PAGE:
Run Towards Your Fear

Run Towards Your Fear


tigerIn the last couple of months, through closely observing myself, I have come to see how much of my life – reflecting human life – is controlled by unacknowledged fear. I have come to believe that a very large percentage of our actions are motivated by this fear. The occasion that initiated this insight for me was one that most people would regard as unmistakably fear-inducing. I had received news that cancer had increased in my bones and I had been sent to get a CT scan to check whether the cancer had spread to my organs. In the few days before I got the CT scan results, my inner life became dominated with intense survival fear: What if the scans showed that my body was riddled with cancer? Have I come to the end of my life?

The CT scan results came back negative. I was enormously grateful. But now, somehow, having been faced with fear in such an undeniable way, my eyes were no longer blinded from feeling, and seeing, the presence of fear as it showed itself in my life. I became aware of pervasive layers of fear that were woven into the fabric of my life like invisible threads. It was a background mood that was always there and that I had managed to successfully ignore until this moment.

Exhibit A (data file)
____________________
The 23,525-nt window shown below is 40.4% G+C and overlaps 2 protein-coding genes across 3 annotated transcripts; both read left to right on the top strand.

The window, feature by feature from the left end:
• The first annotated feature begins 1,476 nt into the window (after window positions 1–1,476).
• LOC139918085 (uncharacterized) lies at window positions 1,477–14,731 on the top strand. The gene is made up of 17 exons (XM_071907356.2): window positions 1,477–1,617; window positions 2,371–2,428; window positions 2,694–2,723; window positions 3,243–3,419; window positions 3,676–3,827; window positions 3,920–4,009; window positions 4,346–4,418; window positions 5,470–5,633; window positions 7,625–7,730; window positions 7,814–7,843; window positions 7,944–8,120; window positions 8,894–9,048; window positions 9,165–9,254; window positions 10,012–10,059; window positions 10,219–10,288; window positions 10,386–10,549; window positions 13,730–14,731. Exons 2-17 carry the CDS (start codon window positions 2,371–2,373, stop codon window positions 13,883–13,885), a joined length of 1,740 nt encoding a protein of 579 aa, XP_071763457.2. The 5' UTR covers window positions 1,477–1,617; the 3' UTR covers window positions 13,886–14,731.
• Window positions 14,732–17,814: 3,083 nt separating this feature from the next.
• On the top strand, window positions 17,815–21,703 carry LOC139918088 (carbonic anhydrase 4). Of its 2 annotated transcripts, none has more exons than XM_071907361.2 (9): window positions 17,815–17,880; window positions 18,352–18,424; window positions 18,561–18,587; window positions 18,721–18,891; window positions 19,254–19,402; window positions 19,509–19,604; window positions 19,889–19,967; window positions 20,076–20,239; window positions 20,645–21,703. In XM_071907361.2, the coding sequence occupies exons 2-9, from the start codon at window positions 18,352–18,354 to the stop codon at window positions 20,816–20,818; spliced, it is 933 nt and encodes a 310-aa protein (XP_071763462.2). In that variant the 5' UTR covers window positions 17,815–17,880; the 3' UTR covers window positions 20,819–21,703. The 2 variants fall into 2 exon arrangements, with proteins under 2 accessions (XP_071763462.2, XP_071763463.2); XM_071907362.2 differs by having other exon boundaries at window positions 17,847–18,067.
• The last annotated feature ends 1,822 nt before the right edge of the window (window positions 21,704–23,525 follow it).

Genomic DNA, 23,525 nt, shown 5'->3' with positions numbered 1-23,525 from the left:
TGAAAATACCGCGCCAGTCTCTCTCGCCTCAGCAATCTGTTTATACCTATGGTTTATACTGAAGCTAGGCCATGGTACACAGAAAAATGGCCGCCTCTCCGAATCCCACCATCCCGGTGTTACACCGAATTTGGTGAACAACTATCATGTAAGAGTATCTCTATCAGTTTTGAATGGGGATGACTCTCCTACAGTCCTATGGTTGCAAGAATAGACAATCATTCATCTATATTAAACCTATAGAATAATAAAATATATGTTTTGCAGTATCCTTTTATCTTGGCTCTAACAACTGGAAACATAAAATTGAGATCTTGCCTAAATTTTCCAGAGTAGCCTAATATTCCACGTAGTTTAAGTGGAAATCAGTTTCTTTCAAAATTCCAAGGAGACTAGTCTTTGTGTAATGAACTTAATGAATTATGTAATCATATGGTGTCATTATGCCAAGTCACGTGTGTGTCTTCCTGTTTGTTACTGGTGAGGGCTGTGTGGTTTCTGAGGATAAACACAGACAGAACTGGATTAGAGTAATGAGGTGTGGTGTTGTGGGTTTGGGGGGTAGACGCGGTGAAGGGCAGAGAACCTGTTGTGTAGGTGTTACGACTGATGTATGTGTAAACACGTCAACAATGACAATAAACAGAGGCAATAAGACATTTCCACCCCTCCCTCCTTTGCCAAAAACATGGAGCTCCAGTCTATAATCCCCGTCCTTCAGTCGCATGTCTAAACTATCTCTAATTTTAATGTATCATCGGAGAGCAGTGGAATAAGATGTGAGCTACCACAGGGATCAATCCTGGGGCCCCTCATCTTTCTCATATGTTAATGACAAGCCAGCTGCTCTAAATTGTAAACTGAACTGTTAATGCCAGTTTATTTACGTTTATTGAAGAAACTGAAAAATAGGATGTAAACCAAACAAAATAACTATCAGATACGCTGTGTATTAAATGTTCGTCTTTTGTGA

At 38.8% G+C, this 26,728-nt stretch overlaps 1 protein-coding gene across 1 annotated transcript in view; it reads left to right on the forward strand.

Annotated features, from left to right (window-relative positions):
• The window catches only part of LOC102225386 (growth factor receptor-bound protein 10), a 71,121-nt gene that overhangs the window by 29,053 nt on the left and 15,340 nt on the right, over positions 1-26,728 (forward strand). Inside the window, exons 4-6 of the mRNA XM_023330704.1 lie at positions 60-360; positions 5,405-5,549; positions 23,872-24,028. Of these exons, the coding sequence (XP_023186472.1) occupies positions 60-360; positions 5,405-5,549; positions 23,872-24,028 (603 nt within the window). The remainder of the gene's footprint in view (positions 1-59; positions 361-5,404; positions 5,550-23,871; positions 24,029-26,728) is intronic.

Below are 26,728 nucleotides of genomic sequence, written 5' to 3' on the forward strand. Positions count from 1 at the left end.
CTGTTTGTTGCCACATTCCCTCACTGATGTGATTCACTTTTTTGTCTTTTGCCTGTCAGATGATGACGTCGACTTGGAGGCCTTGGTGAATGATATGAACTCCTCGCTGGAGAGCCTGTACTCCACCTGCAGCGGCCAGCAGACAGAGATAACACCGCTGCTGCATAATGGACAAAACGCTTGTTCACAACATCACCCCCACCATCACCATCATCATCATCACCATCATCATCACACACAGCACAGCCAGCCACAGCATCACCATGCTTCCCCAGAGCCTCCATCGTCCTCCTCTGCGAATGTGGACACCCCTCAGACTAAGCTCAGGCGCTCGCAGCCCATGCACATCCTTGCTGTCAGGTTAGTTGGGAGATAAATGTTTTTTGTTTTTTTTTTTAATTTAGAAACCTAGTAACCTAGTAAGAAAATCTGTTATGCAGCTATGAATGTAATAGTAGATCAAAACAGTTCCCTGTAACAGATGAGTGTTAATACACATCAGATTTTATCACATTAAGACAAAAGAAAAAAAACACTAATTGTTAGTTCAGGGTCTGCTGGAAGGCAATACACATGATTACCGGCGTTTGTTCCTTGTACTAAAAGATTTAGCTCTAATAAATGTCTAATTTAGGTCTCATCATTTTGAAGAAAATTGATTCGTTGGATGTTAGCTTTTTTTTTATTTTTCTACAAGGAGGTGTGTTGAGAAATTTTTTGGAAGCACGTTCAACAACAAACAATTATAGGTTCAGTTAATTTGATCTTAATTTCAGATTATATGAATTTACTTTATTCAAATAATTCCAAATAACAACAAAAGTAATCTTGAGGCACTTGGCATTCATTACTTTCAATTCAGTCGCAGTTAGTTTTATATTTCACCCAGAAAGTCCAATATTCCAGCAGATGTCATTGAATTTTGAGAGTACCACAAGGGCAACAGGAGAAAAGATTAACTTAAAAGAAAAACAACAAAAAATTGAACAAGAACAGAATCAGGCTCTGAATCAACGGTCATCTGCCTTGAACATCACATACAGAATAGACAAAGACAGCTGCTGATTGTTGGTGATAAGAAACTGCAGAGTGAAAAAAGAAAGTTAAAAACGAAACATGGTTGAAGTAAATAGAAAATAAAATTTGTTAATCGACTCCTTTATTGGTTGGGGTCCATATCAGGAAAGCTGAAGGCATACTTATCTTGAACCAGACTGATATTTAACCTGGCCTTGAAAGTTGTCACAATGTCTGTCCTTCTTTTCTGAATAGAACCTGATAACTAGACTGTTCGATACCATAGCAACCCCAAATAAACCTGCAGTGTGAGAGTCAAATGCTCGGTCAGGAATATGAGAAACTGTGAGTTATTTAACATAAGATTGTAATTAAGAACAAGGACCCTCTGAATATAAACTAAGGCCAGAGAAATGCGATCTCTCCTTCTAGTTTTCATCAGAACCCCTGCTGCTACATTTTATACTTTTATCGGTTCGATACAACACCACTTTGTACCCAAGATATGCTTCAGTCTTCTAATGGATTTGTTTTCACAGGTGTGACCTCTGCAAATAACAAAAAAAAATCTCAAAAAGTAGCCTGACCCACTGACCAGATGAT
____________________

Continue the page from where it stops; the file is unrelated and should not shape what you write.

I noticed that almost everyone around me was constantly doing this dance with fear: Fear motivates a large percentage of our ongoing actions. It has us rushing in the traffic to get to meetings on time. It shapes our interactions with others and makes it impossible to experience any real intimacy for fear that our true face will be rejected or judged. It has us running around in endless activity for fear that there will not be enough money or enough resources, or that we won’t achieve our goals.

Clearly, fear must be one of the most pervasive tones of the human experience. And yet we do everything in our ability to cover up the presence of fear. We don’t want to know about it, and we don’t want to feel it. And I understand why. In the first place, we live in a world which judges fear and so we have come to believe that admitting to feeling fear will turn us into inferior human beings.